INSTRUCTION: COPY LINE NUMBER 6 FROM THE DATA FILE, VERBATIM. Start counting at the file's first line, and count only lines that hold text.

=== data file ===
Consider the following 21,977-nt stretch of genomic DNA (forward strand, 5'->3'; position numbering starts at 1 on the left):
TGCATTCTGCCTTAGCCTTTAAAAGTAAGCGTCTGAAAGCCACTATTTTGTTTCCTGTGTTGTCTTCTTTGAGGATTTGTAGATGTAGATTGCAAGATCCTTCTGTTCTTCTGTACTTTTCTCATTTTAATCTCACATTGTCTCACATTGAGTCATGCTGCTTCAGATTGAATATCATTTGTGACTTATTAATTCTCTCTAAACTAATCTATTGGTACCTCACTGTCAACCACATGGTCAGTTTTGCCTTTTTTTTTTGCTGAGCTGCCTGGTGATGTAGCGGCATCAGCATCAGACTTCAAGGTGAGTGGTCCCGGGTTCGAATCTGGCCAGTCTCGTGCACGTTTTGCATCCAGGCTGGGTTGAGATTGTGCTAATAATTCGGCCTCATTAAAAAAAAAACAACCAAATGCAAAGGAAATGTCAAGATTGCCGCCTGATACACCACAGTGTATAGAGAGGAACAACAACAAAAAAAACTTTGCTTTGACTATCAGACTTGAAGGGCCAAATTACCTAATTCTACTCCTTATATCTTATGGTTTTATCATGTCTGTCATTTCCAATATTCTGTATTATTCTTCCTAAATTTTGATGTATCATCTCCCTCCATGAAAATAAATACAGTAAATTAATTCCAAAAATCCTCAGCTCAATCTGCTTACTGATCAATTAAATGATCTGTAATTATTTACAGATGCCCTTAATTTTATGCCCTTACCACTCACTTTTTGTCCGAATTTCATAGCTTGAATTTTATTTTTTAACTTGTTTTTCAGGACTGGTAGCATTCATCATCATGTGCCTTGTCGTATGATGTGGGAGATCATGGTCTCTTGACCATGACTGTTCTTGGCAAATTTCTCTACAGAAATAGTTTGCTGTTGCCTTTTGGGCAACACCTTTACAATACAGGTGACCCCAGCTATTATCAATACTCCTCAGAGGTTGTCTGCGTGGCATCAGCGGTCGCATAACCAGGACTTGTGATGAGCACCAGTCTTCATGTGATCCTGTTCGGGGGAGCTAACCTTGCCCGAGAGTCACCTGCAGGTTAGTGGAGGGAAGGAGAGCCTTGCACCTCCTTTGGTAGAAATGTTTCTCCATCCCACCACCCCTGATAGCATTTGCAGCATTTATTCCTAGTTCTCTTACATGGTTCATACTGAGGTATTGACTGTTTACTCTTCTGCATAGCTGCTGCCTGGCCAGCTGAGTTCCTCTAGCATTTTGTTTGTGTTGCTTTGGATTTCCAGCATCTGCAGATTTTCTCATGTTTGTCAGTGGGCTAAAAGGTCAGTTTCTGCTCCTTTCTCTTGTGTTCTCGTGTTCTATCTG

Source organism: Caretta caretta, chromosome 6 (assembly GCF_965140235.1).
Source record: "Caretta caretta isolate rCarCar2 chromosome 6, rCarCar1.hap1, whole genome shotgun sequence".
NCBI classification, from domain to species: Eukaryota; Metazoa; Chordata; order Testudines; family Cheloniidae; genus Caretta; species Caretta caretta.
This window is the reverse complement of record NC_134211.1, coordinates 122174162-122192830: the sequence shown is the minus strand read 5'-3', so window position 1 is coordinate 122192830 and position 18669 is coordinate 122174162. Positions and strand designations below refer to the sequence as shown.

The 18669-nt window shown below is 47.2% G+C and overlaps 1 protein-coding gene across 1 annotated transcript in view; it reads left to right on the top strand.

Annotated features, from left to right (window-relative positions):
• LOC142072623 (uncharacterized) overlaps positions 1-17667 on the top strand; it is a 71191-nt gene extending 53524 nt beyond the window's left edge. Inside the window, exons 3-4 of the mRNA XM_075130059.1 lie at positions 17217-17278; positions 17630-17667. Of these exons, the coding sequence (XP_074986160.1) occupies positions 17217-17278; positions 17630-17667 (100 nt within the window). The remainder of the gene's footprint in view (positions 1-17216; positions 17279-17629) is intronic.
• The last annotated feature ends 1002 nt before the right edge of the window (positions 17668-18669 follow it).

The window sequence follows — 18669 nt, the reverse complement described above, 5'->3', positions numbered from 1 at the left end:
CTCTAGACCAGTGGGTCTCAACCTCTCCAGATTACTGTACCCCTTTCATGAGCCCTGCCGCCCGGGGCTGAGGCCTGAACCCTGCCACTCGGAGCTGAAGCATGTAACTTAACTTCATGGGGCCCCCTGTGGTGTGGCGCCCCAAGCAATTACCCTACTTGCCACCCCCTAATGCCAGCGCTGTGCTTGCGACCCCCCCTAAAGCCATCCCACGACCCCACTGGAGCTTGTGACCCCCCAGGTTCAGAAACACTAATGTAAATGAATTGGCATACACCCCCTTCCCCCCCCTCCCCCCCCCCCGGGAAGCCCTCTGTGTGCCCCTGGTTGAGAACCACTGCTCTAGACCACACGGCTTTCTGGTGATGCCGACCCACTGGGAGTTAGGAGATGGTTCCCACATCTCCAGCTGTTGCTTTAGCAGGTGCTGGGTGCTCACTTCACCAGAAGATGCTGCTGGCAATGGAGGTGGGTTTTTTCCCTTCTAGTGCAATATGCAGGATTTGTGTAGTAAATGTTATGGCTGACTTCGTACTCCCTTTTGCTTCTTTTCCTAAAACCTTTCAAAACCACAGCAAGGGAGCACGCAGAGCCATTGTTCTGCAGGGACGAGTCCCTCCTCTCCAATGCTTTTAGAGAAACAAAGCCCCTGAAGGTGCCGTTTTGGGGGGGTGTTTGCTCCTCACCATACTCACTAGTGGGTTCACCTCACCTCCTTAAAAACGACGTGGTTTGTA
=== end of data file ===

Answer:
This window is the reverse complement of record NC_134211.1, coordinates 122174162-122192830: the sequence shown is the minus strand read 5'-3', so window position 1 is coordinate 122192830 and position 18669 is coordinate 122174162. Positions and strand designations below refer to the sequence as shown.